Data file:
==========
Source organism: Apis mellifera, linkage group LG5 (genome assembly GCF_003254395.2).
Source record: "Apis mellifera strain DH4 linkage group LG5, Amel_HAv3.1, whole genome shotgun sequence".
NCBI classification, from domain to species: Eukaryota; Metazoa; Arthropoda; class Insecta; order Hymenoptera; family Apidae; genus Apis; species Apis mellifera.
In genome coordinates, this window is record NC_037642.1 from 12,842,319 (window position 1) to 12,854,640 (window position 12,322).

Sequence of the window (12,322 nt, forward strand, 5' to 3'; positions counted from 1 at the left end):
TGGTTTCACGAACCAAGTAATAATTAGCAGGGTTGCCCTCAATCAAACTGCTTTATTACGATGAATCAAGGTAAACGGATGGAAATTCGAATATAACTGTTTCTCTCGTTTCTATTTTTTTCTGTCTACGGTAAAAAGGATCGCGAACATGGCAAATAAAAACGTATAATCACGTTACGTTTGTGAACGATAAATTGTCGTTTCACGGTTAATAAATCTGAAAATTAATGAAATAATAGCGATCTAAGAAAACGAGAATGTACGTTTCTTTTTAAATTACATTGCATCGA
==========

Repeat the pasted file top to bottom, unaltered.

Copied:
Source organism: Apis mellifera, linkage group LG5 (genome assembly GCF_003254395.2).
Source record: "Apis mellifera strain DH4 linkage group LG5, Amel_HAv3.1, whole genome shotgun sequence".
NCBI classification, from domain to species: Eukaryota; Metazoa; Arthropoda; class Insecta; order Hymenoptera; family Apidae; genus Apis; species Apis mellifera.
In genome coordinates, this window is record NC_037642.1 from 12,842,319 (window position 1) to 12,854,640 (window position 12,322).

Sequence of the window (12,322 nt, forward strand, 5' to 3'; positions counted from 1 at the left end):
TGGTTTCACGAACCAAGTAATAATTAGCAGGGTTGCCCTCAATCAAACTGCTTTATTACGATGAATCAAGGTAAACGGATGGAAATTCGAATATAACTGTTTCTCTCGTTTCTATTTTTTTCTGTCTACGGTAAAAAGGATCGCGAACATGGCAAATAAAAACGTATAATCACGTTACGTTTGTGAACGATAAATTGTCGTTTCACGGTTAATAAATCTGAAAATTAATGAAATAATAGCGATCTAAGAAAACGAGAATGTACGTTTCTTTTTAAATTACATTGCATCGA